Aliens of Earth is a 3D third-person Action/Adventure game for the iPhone, iPod Touch and iPad with destructible environments and gameplay that is inspired by games such as Super Metroid and The Guardian Legend. You control a transforming mech with both flight and humanoid forms with the ability to transform whenever you want - though flight mode is only really usable in larger, open areas. What this means is that you will be running around in humanoid form when exploring smaller caves, corridors, rooms and other smaller environments. These areas will consist of slightly slower gameplay with an emphasis on exploration and puzzle solving, similar to a game like Super Metroid or Metroid Prime. Larger, more open areas will consist more of action and exploration and will be best experienced with the faster and more agile flight mode. But at any time, if you want to get a closer look at something, you'll be able to transform back to humanoid form and walk around.
But there's a couple of additional elements which serve to make the experience more unique:
The first is that the environments are destructible. However, these environments are made up of different materials which take different weapons to destroy. Basically as you progress through the game, your ability to destroy the environment grows as well. In addition, through most of the game, you'll be able to re-visit old areas, allowing you to more fully explore those areas and find things you may have missed. This is accomplished using the custom voxel engine, as described below.
In addition, there will be some "Cellular Automata" based physics, allowing for limited amounts of flowing water, lava, even for parts of the environment to fall once support is lost. This will allow you to use the environment to aid you in battle, such as destroying enough rock to cause a stalactite to fall onto an enemy.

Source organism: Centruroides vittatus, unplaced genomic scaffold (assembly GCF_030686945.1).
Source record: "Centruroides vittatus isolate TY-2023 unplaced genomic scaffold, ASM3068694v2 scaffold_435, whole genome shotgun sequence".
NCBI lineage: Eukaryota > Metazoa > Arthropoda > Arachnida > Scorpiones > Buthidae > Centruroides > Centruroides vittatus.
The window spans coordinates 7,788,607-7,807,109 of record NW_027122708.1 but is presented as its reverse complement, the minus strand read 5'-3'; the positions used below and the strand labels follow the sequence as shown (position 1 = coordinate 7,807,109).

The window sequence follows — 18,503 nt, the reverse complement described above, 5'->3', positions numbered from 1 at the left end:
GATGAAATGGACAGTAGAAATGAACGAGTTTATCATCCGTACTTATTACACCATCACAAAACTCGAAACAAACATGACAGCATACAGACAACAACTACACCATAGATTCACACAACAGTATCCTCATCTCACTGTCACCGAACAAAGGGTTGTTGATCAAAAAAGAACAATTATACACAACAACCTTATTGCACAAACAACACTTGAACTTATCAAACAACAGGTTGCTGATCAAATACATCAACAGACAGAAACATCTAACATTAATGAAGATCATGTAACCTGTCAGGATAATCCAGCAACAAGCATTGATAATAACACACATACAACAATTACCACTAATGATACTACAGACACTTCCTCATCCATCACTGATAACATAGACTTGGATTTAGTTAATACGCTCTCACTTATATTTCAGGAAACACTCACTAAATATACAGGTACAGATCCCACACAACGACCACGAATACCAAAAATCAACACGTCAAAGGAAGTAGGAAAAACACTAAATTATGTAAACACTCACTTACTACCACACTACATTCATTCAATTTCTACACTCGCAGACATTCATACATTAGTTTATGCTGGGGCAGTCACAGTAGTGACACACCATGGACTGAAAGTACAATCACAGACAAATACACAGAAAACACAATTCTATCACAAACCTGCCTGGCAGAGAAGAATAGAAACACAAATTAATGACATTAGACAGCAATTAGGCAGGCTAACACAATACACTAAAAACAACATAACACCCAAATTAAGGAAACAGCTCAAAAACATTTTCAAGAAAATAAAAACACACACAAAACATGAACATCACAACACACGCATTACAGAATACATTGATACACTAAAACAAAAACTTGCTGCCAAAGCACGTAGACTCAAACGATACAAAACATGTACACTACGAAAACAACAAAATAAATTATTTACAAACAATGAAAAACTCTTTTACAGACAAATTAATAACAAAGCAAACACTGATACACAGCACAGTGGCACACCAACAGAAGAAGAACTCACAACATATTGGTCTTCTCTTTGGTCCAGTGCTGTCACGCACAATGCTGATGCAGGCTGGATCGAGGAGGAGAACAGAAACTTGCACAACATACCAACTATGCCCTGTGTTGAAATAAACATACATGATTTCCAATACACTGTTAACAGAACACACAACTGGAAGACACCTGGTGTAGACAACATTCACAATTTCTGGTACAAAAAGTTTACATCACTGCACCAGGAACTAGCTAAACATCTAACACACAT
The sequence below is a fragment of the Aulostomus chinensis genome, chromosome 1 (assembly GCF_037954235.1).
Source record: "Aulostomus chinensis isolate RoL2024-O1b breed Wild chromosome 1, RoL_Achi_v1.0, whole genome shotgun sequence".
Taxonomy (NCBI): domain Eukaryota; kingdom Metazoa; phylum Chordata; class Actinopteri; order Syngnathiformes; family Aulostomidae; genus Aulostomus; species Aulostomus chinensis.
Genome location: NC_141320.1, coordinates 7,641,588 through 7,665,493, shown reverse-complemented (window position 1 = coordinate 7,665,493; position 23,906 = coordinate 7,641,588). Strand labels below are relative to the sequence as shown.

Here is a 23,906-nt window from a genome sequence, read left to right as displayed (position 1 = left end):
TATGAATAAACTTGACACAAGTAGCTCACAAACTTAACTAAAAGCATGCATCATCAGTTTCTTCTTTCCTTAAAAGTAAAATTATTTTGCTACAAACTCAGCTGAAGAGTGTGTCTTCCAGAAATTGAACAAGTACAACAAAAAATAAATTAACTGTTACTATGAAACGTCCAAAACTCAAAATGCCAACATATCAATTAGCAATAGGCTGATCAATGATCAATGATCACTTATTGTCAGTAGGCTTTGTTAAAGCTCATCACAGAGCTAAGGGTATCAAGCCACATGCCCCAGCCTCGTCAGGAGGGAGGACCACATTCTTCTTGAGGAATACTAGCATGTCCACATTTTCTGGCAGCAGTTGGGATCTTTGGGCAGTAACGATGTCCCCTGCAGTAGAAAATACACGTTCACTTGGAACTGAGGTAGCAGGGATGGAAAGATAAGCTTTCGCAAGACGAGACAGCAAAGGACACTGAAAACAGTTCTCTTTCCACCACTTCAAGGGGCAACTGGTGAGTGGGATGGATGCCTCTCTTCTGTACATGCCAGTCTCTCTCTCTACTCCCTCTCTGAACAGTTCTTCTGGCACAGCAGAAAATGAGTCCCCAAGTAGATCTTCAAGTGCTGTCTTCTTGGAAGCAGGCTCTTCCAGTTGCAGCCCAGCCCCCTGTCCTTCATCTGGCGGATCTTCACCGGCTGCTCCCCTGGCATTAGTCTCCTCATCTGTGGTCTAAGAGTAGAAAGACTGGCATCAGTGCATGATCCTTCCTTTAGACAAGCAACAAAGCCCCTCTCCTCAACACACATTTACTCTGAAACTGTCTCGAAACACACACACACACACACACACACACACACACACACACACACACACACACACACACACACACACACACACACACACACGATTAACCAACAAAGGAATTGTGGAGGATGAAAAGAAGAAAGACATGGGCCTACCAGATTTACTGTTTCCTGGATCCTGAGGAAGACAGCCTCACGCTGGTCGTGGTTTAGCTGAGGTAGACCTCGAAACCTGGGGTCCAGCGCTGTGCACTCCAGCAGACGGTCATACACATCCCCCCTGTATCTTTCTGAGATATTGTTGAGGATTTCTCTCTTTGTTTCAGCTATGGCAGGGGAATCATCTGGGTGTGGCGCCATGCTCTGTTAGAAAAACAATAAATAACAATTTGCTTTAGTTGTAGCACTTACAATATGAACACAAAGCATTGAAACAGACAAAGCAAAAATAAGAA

The voxel engine is being used to allow malleable environments and for volumetric physics using Cellular Automata but also to further the aesthetic of the game. The goal is to produce a game created using a combination of 3D pixel art and controlled procedural environments. Even the menus, text, HUD and so forth is drawn using voxels - with some subtle animation to highlight the 3D nature.
This is a rough draft and will be modified and improved in the future.
The year is 2050.
Humanity has been actively seeking intelligent "alien" life for nearly 200 years. When it is finally discovered, the alien life is unlike anything we ever expected . . .
You are a pilot of the new VR-1X3 transforming battle mech, based on technology just "discovered" within the last decade. Being the first, and currently only, prototype unit you've not seen any action yet. But this time it's different, strange giant - alien - machines have been crawling out of the Earth. Only a few have emerged so far, but they destroyed several cities in the area before finally being taken out. Most feel that a large, concentrated attack by these creatures could not be stopped by humanity. That their final goal is to invade the surface and eradicate the human species.
The aliens that have emerged are coming from a giant cave in New Mexico that suddenly appeared within the last decade. All explorations within have failed. All attempts to blow up the material or alter the cave in any way have failed. Now you're going in there to find out where these alien creatures are coming from and to stop them from invading the surface.
Note the exact numbers listed below are subject to change as needed.
At it's core, the engine is voxel based - though the results are meshed and rendered using the GPU where things like lighting and post effects are done (such as bloom and AA on the iPad 2/iPhone). There are two types of entities: the world, which consists of 128^3 voxel cells which are then grouped into 8^3 cell tiles (1024^3 voxels) and "voxel sprites" which can be up to 256^3 voxels and can have frame-based animations. Obviously, on the surface, this seems like way too much memory, which is where multiple layers are "compression" are used. A cell consists of 3 components, though all but one is optional. The first component is a procedural index (the offset is implicit), the second component is a cell index and finally a mipmapped, compressed delta map. I'll explain each below: